ricnunes wrote:About the Dokdo-class ships not being able to operate in Assault roles if it carries the F-35Bs, are you sure of this?
Well, I'm asking this because it seems that the Dokdo-class ships will be able to carry Helicopters and Vehicles at the same time (please correct me, if I'm wrong) so and if this is the case, why wouldn't it be able to carry Helicopters, Vehicles and F-35Bs at the same time? This of course at the expense of considerable number of Helicopters and/or Vehicles, of course...


I surmise it is a a matter of size. At 14,300 tons, she is half the displacement of the Juan Carlos I, upon which the RAN Canberra-class is based. The Juan Carlos I can carry 10-12 Harriers / Lightnings and 10-12 helos at the same time. Cut the size of the ship in half and there may only be room for helos or Lightnings, but not both. According to Wikipedia, "She [i.e. the Dokdo-class] can also carry 10 helicopters when there are no ground vehicles on her hangar deck," the ROK already have to choose between helos or ground vehicles. Equipped with a well deck and two LCACs, the Dokdo-class seems to be a fine light amphib assault ship designed to land ground troops and vehicles (e.g. tanks).

Remove the well deck, and the Dokdo might make a fine light carrier able to carry a dozen Lightnings. Whether ROK wants to do that is another matter.
Last edited by steve2267 on 04 Jan 2018, 17:38, edited 1 time in total.
Take an F-16, stir in A-7, dollop of F-117, gob of F-22, dash of F/A-18, sprinkle with AV-8B, stir well + bake. Whaddya get? F-35.
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ricnunes

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Unread post04 Jan 2018, 17:05

Ok, I see. Thanks for the heads up steve2267
A 4th/4.5th gen fighter aircraft stands about as much chance against a F-35 as a guns-only Sabre has against a Viper.
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neptune

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Unread post04 Jan 2018, 19:24

....sorry to bring out the numbers but;

Dokdo-class amphibious assault ship/ LHD-1 USS Wasp
Type: Landing Platform Helicopter/ Type: Landing Helicopter Dock (LHD)
Displacement: 14,300t(empty) / 18,800t(full)/ Displacement: 40,500t/ 41,150t full load
Length: 653 ft/ Length: 843 ft
Beam: 102 ft/ Beam: 104 ft
Draught: 23 ft/ Draft: 27 ft

The ship can carry 720 marines (+300 crew members), 10 tanks, 10 trucks, 7 AAVs, three field artillery pieces, and two LCAC hovercraft capable of landing on enemy shores doing 40 knots (74 km/h)—a mix that enables it to launch troop landings from both sea and air. She can also carry 10 helicopters when there are no ground vehicles on her hangar deck.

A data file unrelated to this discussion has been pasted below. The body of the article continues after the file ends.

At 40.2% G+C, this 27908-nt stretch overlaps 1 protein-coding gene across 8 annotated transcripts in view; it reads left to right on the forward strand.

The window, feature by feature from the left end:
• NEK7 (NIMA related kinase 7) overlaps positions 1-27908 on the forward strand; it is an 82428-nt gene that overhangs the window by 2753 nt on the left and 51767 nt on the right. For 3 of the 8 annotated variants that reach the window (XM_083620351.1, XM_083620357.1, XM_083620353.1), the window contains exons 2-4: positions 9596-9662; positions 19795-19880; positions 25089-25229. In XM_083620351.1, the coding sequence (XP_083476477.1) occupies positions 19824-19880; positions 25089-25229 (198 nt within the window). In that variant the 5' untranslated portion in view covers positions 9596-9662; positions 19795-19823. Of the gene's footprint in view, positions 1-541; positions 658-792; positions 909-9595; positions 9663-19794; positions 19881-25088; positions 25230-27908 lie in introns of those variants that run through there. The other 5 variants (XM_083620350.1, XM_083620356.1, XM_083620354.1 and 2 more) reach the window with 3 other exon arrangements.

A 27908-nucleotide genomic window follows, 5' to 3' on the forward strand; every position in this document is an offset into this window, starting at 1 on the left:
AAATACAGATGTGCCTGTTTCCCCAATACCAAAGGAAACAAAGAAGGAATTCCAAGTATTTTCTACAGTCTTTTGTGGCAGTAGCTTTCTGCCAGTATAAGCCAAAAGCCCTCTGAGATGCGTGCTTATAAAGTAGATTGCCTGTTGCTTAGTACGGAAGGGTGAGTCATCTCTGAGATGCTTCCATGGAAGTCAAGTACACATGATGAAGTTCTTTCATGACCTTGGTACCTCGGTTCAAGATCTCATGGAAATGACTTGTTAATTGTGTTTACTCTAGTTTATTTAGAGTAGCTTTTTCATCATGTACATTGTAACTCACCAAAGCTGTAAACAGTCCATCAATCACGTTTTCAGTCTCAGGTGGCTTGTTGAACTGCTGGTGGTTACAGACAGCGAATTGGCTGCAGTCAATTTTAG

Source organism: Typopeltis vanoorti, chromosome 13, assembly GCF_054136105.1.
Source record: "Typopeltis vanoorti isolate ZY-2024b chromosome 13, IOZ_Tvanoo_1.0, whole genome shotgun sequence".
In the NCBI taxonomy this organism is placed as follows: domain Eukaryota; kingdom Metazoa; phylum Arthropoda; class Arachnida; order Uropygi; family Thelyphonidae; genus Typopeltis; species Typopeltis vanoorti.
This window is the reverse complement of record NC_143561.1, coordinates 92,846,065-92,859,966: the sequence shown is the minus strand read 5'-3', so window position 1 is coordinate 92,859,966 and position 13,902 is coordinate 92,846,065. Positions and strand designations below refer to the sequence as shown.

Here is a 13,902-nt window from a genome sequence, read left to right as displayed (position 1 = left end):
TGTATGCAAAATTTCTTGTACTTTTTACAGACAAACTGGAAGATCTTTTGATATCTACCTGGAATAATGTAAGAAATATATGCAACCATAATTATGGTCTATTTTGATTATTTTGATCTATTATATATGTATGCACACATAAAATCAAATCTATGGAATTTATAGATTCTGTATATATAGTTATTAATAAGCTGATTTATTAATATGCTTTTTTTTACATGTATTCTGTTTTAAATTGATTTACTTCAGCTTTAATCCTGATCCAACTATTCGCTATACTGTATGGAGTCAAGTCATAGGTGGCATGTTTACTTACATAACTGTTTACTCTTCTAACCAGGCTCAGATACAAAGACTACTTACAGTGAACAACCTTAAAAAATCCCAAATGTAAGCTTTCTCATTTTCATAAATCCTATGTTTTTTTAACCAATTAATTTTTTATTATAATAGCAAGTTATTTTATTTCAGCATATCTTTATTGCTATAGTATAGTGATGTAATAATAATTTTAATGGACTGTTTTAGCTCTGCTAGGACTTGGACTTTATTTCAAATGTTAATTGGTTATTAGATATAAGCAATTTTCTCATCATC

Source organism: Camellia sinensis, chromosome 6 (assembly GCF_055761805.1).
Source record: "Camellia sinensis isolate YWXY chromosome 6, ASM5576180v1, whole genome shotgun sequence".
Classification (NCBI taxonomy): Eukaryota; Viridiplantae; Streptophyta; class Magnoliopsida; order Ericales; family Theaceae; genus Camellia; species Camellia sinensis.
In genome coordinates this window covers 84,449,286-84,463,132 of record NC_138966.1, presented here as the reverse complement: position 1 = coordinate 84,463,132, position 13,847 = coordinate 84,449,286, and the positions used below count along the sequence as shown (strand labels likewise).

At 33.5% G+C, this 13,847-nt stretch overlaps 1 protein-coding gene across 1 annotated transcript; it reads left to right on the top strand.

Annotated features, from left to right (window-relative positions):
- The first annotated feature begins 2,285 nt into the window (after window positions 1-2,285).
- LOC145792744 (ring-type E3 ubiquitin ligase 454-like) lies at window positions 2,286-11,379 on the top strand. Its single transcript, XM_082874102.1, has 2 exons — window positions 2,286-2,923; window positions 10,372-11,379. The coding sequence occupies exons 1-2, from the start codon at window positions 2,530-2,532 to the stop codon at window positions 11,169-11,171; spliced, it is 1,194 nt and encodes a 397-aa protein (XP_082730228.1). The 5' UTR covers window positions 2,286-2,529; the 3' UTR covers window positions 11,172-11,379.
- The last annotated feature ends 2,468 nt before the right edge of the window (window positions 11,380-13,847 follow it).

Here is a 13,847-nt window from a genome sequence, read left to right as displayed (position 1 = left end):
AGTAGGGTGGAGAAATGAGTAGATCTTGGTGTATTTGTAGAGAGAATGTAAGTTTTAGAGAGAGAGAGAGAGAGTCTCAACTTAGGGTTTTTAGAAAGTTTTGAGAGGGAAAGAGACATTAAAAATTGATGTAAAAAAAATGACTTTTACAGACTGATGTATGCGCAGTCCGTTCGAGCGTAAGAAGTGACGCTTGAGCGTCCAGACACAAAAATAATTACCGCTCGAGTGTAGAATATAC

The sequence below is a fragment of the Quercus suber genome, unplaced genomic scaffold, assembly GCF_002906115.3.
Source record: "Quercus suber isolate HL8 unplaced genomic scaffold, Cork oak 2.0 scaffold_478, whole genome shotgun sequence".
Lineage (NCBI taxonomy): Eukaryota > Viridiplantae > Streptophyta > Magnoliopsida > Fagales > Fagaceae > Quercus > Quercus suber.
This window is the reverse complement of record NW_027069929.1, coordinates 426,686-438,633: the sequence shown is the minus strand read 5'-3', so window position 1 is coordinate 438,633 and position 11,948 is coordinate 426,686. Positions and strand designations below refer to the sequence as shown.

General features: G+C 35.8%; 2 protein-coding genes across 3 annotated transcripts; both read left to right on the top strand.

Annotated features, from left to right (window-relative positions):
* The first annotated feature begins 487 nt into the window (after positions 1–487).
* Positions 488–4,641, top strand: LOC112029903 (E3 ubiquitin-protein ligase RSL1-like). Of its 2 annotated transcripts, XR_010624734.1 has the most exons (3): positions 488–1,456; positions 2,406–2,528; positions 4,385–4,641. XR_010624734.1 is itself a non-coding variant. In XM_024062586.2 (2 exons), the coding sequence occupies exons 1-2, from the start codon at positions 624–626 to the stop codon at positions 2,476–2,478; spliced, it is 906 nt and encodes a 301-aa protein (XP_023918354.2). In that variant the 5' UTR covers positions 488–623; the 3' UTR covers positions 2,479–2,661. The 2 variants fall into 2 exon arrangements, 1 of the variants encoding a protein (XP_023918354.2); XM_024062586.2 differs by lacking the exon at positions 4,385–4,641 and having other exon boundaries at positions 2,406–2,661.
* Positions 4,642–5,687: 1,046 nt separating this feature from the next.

...all as mentioned by others;

The Dokdo could carry numerous (6+) F-35Bs and could probably operate (fuel and rearm) 2-4 F-35Bs with the SK A-330. It will not operate a squadron of F-35Bs. Whether the mission is ISR and/ or stealth strike, the Dokda flexibility/ maneuverability with the F-35B support would add great complexity to the adversaries defense requirements.
IMHO
:)
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Unread post05 Jan 2018, 10:20

I surmise it is a a matter of size. At 14,300 tons, she is half the displacement of the Juan Carlos I, upon which the RAN Canberra-class is based. The Juan Carlos I can carry 10-12 Harriers / Lightnings and 10-12 helos at the same time. Cut the size of the ship in half and there may only be room for helos or Lightnings, but not both. According to Wikipedia, "She [i.e. the Dokdo-class] can also carry 10 helicopters when there are no ground vehicles on her hangar deck," the ROK already have to choose between helos or ground vehicles. Equipped with a well deck and two LCACs, the Dokdo-class seems to be a fine light amphib assault ship designed to land ground troops and vehicles (e.g. tanks).

Remove the well deck, and the Dokdo might make a fine light carrier able to carry a dozen Lightnings. Whether ROK wants to do that is another matter.

[/quote]

There are other factors to be considered in modifying the Dokdo's for F-35B service. First is the overhead on the Hanger Deck. The America Class are huge ships, but they had to have their Hanger Decks modified to accommodate F-35Bs. Second is the size, and weight limits of the ships elevators. If their too small you'd need a major redesign of the Flight Deck, to replace them with bigger, stronger ones. Third the whole flight deck might need to be strengthened to handle the added weight of the F-35B. All that added weight might raise the center of gravity of the ship making it top heavy, and a less stable sea platform.
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Unread post05 Jan 2018, 10:41

I'm guessing you did not read or ignored this article posted earlier - on another thread - a plague upon multiple threads:

viewtopic.php?f=22&t=20426&p=384490&hilit=employment#p384490
"...A bolt-on 45’ ski jump is under development, and the flight deck is coated with ablative urethane. Both features have no other use than V/STOL aircraft employment. Both elevators are sized to handle F-35-sized planes. None the less, the South Korean government continues to deny that it is interested in the F-35B Joint Strike Fighter. If it were equipped with a ski jump board module, 15-17 meters in length, it could operate short-range and vertical landing/take-off aircraft such as the Harrier or F-35B. Ships of this type are sometimes called a semi-aircraft carrier. The flight deck is coated with special Urethane to resist heat generated from aircraft. However, Korean military authorities have made it clear that they have no plan to convert the LPX into such a semi-aircraft carrier...." https://www.globalsecurity.org/military ... k/lp-x.htm
RAN FAA A4G Skyhawk 1970s: https://www.faaaa.asn.au/spazsinbad-a4g/ AND https://www.youtube.com/channel/UCwqC_s6gcCVvG7NOge3qfAQ/